Harlequin Ducks were certainly one of the star birds this week, with no fewer than thirty-six spotted at three different sites, far more than we have typically been encountering on our bird cruises, although we have seen at least a few on every trip so far.Â The largest concentration was in the vicinity of Chuckanut Rocks, where we “oohed and ahhed” at the several resplendent males, who showed to advantage both in the water and sitting on the rocks, in the company of Pigeon Guillemots, Pelagic Cormorants (now on nests), Surf Scoters, and Black Oystercatchers.Â The Salish Sea is one of the best places to observe this uniquely patterned duck with unusual habits.Â Harlequin Ducks nest in alpine habitats, preferring fast-flowing mountain rivers and streams, particularly throughout British Columbia, the Yukon, and Alaska – but also high in our own Cascade Mountains.Â The rest of the time, theyÂ spend feeding close toÂ relatively quiet rocky and gravelly saltwater shores – habitats which abound in our area.Â Not all Harlequin Ducks depart for their mountain breeding grounds; a very few do tend to linger around the island throughout the summer, and with luck, we will keep finding them. They are certainly one of theÂ most attractiveÂ birds seen on the cruise!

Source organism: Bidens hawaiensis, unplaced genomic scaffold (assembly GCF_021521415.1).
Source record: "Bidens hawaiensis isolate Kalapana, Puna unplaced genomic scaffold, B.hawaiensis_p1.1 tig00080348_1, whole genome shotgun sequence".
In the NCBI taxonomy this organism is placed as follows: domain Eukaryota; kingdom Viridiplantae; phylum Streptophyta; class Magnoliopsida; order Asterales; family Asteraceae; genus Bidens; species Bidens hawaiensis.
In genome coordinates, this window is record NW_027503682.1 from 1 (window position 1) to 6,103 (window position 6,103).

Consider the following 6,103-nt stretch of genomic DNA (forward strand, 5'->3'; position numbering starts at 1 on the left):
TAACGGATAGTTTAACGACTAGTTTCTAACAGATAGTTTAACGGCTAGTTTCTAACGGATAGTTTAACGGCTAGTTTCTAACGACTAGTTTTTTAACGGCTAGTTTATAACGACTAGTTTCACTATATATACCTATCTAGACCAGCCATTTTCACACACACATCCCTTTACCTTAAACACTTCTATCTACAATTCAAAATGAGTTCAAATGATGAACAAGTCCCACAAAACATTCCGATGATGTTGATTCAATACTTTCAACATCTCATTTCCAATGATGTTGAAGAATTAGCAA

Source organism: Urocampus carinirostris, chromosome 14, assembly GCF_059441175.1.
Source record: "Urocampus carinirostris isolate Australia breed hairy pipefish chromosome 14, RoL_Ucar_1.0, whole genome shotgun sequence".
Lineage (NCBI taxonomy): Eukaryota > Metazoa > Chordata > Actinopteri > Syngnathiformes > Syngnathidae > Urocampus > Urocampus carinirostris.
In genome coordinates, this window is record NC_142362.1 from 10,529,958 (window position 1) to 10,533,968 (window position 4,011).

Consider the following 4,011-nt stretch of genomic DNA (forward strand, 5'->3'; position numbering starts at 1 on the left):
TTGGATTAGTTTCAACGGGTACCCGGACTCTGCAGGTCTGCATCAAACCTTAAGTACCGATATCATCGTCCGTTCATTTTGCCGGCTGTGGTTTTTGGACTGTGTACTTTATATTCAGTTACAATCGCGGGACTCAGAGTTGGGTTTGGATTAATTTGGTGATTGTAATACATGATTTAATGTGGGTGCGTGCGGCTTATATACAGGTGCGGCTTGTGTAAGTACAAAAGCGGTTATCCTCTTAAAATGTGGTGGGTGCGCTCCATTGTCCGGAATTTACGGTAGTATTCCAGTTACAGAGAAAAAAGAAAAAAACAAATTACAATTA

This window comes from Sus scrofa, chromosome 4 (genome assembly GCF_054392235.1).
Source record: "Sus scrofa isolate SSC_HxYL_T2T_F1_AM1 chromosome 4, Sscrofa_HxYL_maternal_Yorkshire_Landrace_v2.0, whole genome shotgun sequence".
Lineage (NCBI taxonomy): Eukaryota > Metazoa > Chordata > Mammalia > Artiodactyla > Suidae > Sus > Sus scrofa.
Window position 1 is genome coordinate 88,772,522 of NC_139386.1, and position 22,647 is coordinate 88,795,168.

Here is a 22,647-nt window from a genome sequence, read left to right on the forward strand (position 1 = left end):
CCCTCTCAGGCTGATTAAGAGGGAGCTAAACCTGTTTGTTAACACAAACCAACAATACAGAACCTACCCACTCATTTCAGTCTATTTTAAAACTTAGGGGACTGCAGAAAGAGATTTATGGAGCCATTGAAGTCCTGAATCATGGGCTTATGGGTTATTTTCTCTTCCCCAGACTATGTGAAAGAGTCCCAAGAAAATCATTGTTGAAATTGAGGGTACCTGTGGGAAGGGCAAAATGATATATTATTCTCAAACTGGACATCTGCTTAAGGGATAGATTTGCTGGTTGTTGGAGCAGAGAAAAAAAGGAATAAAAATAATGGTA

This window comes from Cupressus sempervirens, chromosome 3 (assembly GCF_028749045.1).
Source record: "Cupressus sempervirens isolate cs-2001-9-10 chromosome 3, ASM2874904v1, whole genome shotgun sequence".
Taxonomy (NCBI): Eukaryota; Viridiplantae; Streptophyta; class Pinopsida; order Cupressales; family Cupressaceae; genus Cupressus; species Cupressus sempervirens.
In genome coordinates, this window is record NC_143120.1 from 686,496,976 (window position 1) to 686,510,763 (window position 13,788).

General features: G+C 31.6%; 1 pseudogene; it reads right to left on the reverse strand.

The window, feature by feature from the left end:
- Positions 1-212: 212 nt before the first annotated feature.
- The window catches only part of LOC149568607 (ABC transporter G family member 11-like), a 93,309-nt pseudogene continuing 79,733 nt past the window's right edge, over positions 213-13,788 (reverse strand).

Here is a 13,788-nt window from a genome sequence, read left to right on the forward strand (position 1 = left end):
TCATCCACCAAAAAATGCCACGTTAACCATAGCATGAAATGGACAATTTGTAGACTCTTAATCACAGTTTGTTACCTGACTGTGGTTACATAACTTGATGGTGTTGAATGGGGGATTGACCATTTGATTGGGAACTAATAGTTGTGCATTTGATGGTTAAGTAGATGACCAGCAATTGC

Pelagic Cormorants are nesting on the east side of Guemes Island. This rookery can only be seen from the water. The cormorants nest on rocky bluffs that are inaccessible to predators such as raccoons and other land mammals. However, Bald Eagles can predate on these nests, and when they appear, the cormorants will scatter, leaving the nests unattended and vulnerable.
The Great Blue Herons are seen by the hundreds in the mudflats north of the Swinomish Channel. There is a rookery nearby. These herons nest in large noisy colonies in trees. This colonial lifestyle protects the nests from predators. When not nesting, they are solitary birds. Their life span can be up to twenty years. They feed in the mudflats and marshlands that are abundant with crustaceans and other aquatic animals. (blog by on-board naturalist Victoria)